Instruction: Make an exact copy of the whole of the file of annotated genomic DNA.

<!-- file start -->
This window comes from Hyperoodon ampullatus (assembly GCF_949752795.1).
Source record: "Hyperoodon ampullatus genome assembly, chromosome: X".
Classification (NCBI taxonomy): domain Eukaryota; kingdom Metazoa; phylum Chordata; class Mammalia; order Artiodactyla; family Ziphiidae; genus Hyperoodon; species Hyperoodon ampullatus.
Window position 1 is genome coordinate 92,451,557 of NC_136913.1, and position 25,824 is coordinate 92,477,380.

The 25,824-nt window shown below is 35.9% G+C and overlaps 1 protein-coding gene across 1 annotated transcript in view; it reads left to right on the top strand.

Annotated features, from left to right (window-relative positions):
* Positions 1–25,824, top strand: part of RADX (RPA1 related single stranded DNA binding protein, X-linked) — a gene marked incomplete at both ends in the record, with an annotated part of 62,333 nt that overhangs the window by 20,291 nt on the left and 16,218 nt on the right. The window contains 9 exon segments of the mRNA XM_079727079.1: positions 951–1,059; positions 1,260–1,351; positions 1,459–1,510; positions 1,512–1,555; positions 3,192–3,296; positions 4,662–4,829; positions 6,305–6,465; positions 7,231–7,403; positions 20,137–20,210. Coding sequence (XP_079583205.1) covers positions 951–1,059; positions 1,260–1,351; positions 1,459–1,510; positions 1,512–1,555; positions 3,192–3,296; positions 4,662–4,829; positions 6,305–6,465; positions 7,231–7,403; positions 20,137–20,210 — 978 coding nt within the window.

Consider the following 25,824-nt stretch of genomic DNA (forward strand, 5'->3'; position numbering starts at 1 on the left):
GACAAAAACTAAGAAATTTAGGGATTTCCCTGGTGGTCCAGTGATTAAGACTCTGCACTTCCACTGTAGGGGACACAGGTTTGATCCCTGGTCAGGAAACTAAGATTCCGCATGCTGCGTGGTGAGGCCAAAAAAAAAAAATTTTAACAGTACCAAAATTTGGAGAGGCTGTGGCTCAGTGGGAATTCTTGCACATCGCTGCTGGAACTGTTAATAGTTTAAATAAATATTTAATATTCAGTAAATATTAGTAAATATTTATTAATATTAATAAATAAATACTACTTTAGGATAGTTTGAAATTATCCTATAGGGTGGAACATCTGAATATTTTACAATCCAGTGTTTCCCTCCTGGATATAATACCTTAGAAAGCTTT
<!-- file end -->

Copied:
This window comes from Hyperoodon ampullatus (assembly GCF_949752795.1).
Source record: "Hyperoodon ampullatus genome assembly, chromosome: X".
Classification (NCBI taxonomy): domain Eukaryota; kingdom Metazoa; phylum Chordata; class Mammalia; order Artiodactyla; family Ziphiidae; genus Hyperoodon; species Hyperoodon ampullatus.
Window position 1 is genome coordinate 92,451,557 of NC_136913.1, and position 25,824 is coordinate 92,477,380.

The 25,824-nt window shown below is 35.9% G+C and overlaps 1 protein-coding gene across 1 annotated transcript in view; it reads left to right on the top strand.

Annotated features, from left to right (window-relative positions):
* Positions 1–25,824, top strand: part of RADX (RPA1 related single stranded DNA binding protein, X-linked) — a gene marked incomplete at both ends in the record, with an annotated part of 62,333 nt that overhangs the window by 20,291 nt on the left and 16,218 nt on the right. The window contains 9 exon segments of the mRNA XM_079727079.1: positions 951–1,059; positions 1,260–1,351; positions 1,459–1,510; positions 1,512–1,555; positions 3,192–3,296; positions 4,662–4,829; positions 6,305–6,465; positions 7,231–7,403; positions 20,137–20,210. Coding sequence (XP_079583205.1) covers positions 951–1,059; positions 1,260–1,351; positions 1,459–1,510; positions 1,512–1,555; positions 3,192–3,296; positions 4,662–4,829; positions 6,305–6,465; positions 7,231–7,403; positions 20,137–20,210 — 978 coding nt within the window.

Consider the following 25,824-nt stretch of genomic DNA (forward strand, 5'->3'; position numbering starts at 1 on the left):
GACAAAAACTAAGAAATTTAGGGATTTCCCTGGTGGTCCAGTGATTAAGACTCTGCACTTCCACTGTAGGGGACACAGGTTTGATCCCTGGTCAGGAAACTAAGATTCCGCATGCTGCGTGGTGAGGCCAAAAAAAAAAAATTTTAACAGTACCAAAATTTGGAGAGGCTGTGGCTCAGTGGGAATTCTTGCACATCGCTGCTGGAACTGTTAATAGTTTAAATAAATATTTAATATTCAGTAAATATTAGTAAATATTTATTAATATTAATAAATAAATACTACTTTAGGATAGTTTGAAATTATCCTATAGGGTGGAACATCTGAATATTTTACAATCCAGTGTTTCCCTCCTGGATATAATACCTTAGAAAGCTTT